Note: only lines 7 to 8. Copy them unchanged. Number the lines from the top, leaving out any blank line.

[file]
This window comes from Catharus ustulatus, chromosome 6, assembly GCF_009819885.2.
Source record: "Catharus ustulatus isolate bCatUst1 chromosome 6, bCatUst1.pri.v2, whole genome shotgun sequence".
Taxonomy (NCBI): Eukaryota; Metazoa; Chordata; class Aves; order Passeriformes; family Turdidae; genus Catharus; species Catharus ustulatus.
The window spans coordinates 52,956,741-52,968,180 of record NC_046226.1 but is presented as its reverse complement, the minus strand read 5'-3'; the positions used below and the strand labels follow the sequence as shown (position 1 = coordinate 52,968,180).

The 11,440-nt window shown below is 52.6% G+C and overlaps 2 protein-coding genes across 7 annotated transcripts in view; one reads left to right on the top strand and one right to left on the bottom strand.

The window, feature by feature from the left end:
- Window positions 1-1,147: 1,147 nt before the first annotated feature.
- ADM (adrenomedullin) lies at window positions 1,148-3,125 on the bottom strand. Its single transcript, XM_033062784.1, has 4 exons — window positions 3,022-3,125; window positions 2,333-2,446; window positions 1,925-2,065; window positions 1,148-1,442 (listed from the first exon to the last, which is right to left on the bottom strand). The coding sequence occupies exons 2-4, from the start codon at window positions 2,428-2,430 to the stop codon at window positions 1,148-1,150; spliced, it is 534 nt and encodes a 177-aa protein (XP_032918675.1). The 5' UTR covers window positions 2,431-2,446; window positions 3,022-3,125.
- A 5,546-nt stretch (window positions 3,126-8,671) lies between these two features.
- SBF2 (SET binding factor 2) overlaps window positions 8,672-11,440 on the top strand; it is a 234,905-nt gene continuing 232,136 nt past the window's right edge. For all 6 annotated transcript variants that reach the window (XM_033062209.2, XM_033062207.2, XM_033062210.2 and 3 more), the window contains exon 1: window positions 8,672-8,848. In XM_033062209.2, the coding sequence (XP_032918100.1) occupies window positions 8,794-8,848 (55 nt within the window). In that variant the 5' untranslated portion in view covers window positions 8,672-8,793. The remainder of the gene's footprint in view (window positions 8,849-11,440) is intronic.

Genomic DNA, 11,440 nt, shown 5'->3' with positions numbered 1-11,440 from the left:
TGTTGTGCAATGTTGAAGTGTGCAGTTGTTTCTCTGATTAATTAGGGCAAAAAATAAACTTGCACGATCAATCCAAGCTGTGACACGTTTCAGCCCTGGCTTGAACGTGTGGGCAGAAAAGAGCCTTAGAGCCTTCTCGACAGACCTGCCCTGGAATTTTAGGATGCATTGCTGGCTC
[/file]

- Window positions 1-1,147: 1,147 nt before the first annotated feature.
- ADM (adrenomedullin) lies at window positions 1,148-3,125 on the bottom strand. Its single transcript, XM_033062784.1, has 4 exons — window positions 3,022-3,125; window positions 2,333-2,446; window positions 1,925-2,065; window positions 1,148-1,442 (listed from the first exon to the last, which is right to left on the bottom strand). The coding sequence occupies exons 2-4, from the start codon at window positions 2,428-2,430 to the stop codon at window positions 1,148-1,150; spliced, it is 534 nt and encodes a 177-aa protein (XP_032918675.1). The 5' UTR covers window positions 2,431-2,446; window positions 3,022-3,125.